See How a Proper Irish Coffee is Made, Buena Vista Style

Buena Vista sign See How a Proper Irish Coffee is Made, Buena Vista Style

Day drinking begins early at San Francisco’s Fisherman’s Wharf. A white-jacketed bartender steps up to the long wooden bar at the Buena Vista Café and lines up a dozen tulip-shaped glasses. Into each go two white sugar cubes pulled from a bulk box. Then comes hot black coffee in a continuous steaming stream from a diner-style pot.

 Next: Irish whiskey, delivered in a dramatic long pour all along the line of waiting glassware. Last comes the cream—aged for half a week and then lightly whipped in a milkshake blender—ladled gently from a metal pint glass like a fluffy floe.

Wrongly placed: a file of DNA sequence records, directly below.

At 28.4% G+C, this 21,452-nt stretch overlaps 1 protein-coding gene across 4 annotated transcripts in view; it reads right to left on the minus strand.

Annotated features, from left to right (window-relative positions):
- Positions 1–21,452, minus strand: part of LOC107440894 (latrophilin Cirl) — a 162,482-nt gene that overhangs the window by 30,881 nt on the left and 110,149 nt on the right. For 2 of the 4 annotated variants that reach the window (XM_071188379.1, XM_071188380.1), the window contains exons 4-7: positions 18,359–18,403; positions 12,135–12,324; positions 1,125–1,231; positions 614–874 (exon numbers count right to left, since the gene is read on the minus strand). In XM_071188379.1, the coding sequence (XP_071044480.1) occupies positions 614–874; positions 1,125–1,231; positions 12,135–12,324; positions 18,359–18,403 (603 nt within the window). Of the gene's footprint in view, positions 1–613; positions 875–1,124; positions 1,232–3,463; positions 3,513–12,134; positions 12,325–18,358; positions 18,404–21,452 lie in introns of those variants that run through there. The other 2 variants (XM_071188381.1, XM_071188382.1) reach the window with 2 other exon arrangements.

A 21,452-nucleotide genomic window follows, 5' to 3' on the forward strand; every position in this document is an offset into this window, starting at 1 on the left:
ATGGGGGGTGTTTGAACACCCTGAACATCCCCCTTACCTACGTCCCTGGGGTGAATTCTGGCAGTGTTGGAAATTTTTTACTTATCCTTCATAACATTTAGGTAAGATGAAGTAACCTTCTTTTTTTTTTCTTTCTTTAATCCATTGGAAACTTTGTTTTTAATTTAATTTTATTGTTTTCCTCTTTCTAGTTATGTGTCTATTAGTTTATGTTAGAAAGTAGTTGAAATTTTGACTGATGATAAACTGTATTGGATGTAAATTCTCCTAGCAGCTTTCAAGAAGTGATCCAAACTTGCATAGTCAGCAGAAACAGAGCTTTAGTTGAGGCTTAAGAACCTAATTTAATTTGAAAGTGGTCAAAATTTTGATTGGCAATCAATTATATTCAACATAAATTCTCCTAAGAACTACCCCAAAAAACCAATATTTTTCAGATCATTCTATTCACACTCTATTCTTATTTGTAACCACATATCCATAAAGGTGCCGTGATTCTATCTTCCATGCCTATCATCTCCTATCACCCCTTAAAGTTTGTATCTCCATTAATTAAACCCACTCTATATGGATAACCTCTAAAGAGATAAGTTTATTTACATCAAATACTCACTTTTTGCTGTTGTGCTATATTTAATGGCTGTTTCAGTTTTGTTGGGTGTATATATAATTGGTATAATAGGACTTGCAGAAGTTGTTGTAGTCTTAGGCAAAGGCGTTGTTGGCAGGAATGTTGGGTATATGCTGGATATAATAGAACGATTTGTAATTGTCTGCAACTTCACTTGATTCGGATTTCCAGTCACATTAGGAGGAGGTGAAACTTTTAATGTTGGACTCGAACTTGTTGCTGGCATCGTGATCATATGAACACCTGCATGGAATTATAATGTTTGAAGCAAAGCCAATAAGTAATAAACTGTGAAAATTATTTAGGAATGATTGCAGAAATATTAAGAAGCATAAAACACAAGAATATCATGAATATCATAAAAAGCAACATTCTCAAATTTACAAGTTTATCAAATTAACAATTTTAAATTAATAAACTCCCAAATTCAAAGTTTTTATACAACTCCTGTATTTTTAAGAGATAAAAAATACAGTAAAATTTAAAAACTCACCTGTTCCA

The pattern will continue all day long—filling anywhere from 2,000 to 3,500 glasses—until the bartender’s white jacket sleeves are spattered with coffee and the century-old tavern shutters at 2 a.m. The Nolan brothers hold court at the Buena Vista’s bar. Paul Nolan is a vet of 37 years, while Larry has been lining up glasses for 40, building an estimated three million Irish Coffees throughout his tenure. The white-haired, small talk-making pair is an embodiment of another era, and of a tradition transferred from the shores of Ireland remade into a wholly American ritual. (For more and the photo essay, head this way.)